The God Of History

From “God of the Oppressed”
by James H. Cone, 1938–2018

According to the Bible, reconciliation is primarily an act of God.

“God was in Christ reconciling the world to himself,” says Paul in II Corinthians 5:19.

And in Ephesians 1:10, emphasising a similar point, he concludes that God has sent Jesus Christ “to unite all things in him. things in heaven and things on earth”.

In both passages, Paul stresses the objective reality of reconciliation, grounded in God’s initiative and affecting the entire cosmos. Reconciliation is not a human quality or potentiality, although it affects human relationships. It is a divine action that embraces the whole world, changing our relationship with God and making us new creatures. Formerly we were slaves, but reconciliation means that we are free. Formerly we were separated from God, alienated from God’s will and enslaved to the evils of this world. Now we are reconciled; fellowship with God is now possible because Christ through his death and resurrection has liberated us from the principalities and powers and the rulers of this present world. Formerly our knowledge of our identity was defined by those who had power over life and death in this world. Now God has redeemed and reconciled us so that we know that true life is found only in him who conquered death on the cross and was resurrected on the third day.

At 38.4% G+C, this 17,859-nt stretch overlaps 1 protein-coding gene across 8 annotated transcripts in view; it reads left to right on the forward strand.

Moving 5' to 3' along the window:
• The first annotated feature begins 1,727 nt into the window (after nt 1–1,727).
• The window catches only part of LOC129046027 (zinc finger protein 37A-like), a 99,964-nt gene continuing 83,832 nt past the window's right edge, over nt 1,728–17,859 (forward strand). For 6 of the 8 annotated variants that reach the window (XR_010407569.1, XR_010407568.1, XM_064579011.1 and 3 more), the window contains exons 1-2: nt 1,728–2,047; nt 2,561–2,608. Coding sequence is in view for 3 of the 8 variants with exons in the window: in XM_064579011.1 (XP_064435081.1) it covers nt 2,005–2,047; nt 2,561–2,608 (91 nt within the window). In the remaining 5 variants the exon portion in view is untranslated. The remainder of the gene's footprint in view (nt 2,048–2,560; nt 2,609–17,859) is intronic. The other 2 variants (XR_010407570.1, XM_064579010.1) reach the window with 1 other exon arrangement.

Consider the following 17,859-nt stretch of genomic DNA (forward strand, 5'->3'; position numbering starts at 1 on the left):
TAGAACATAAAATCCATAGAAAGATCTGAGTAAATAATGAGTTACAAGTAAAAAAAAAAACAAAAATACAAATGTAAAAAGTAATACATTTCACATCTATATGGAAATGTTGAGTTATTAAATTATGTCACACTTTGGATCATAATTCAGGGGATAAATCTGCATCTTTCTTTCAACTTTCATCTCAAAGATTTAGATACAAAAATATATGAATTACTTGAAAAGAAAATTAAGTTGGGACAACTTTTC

In the Bible, the objective reality of reconciliation is connected with divine liberation. This means that human fellowship with God is made possible through God’s activity in history, setting people free from economic, social, and political bondage. God’s act of reconciliation is not mystical communion with the divine; nor is it a pietistic state of inwardness bestowed upon the believer. God’s reconciliation is a new relationship with people created by God’s concrete involvement in the political affairs of the world, taking sides with the weak and the helpless. Israel, reflecting on its covenant relationship initiated by divine action, summed up its meaning in a liturgical confession:

“My father was a homeless Aramaean who went down to Egypt with a small company and lived there until they became a great, powerful and numerous nation. But the Egyptians ill-treated us, humiliated us and imposed cruel slavery upon us. Then we cried to the Lord the God of our fathers for help, and he listened to us and saw our humiliation, our hardship and distress; and so the Lord brought us out of Egypt with a strong hand and outstretched arm, with terrifying deeds, and with signs and portents. He brought us to this place and gave us this land, a land flowing with milk and honey.
(Deuteronomy 26:25-10)

The point is clear: Israel’s covenant relationship with God is made possible because of God’s liberating activity. Israel is Yahweh’s people and Yahweh is their God because, and only because, Yahweh has delivered them from the bondage of political slavery and brought them through the wilderness to the land of Canaan. There could have been no covenant at Sinai without the Exodus from Egypt, no reconciliation without liberation. Liberation is what God does to effect reconciliation and without the former the latter is impossible. To be liberated is to be delivered from the state of unfreedom to freedom: it is to have the chains struck off the body and mind so that the creature of God can be who he or she is. Reconciliation is that bestowal of freedom and life with God which takes place on the basis of God’s liberating deads. Liberation and reconciliation are tied together and have meaning only through God’s initiative. They tell us that humans cannot be human and God refuses to be God unless the creature of God is delivered from that which is enslaving and dehumanising.